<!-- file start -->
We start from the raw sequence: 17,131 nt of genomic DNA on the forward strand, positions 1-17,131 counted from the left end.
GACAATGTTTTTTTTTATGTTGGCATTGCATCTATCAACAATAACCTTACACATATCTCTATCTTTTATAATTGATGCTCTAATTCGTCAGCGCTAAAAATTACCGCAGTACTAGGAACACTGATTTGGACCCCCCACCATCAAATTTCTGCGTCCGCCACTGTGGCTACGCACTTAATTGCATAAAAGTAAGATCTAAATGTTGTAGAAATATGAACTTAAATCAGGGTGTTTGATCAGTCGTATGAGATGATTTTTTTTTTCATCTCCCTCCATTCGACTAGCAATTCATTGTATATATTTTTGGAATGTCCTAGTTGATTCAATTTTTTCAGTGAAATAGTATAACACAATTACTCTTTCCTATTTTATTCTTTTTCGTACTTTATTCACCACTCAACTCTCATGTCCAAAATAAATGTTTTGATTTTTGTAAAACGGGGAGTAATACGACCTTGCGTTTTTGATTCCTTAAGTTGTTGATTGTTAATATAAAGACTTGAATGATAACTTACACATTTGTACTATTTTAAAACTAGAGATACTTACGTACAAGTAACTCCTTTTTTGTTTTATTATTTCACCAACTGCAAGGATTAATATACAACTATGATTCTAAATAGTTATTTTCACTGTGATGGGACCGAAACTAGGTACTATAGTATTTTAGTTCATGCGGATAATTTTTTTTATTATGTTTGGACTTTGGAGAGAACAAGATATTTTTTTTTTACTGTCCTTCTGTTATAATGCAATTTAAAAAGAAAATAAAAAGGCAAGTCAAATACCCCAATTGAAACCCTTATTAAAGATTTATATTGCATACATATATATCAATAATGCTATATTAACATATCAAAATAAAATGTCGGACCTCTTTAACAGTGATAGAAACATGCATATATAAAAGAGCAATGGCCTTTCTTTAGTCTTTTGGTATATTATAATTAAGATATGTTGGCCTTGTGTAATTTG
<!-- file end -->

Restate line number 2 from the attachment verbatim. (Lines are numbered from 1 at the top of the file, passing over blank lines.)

GACAATGTTTTTTTTTATGTTGGCATTGCATCTATCAACAATAACCTTACACATATCTCTATCTTTTATAATTGATGCTCTAATTCGTCAGCGCTAAAAATTACCGCAGTACTAGGAACACTGATTTGGACCCCCCACCATCAAATTTCTGCGTCCGCCACTGTGGCTACGCACTTAATTGCATAAAAGTAAGATCTAAATGTTGTAGAAATATGAACTTAAATCAGGGTGTTTGATCAGTCGTATGAGATGATTTTTTTTTTCATCTCCCTCCATTCGACTAGCAATTCATTGTATATATTTTTGGAATGTCCTAGTTGATTCAATTTTTTCAGTGAAATAGTATAACACAATTACTCTTTCCTATTTTATTCTTTTTCGTACTTTATTCACCACTCAACTCTCATGTCCAAAATAAATGTTTTGATTTTTGTAAAACGGGGAGTAATACGACCTTGCGTTTTTGATTCCTTAAGTTGTTGATTGTTAATATAAAGACTTGAATGATAACTTACACATTTGTACTATTTTAAAACTAGAGATACTTACGTACAAGTAACTCCTTTTTTGTTTTATTATTTCACCAACTGCAAGGATTAATATACAACTATGATTCTAAATAGTTATTTTCACTGTGATGGGACCGAAACTAGGTACTATAGTATTTTAGTTCATGCGGATAATTTTTTTTATTATGTTTGGACTTTGGAGAGAACAAGATATTTTTTTTTTACTGTCCTTCTGTTATAATGCAATTTAAAAAGAAAATAAAAAGGCAAGTCAAATACCCCAATTGAAACCCTTATTAAAGATTTATATTGCATACATATATATCAATAATGCTATATTAACATATCAAAATAAAATGTCGGACCTCTTTAACAGTGATAGAAACATGCATATATAAAAGAGCAATGGCCTTTCTTTAGTCTTTTGGTATATTATAATTAAGATATGTTGGCCTTGTGTAATTTG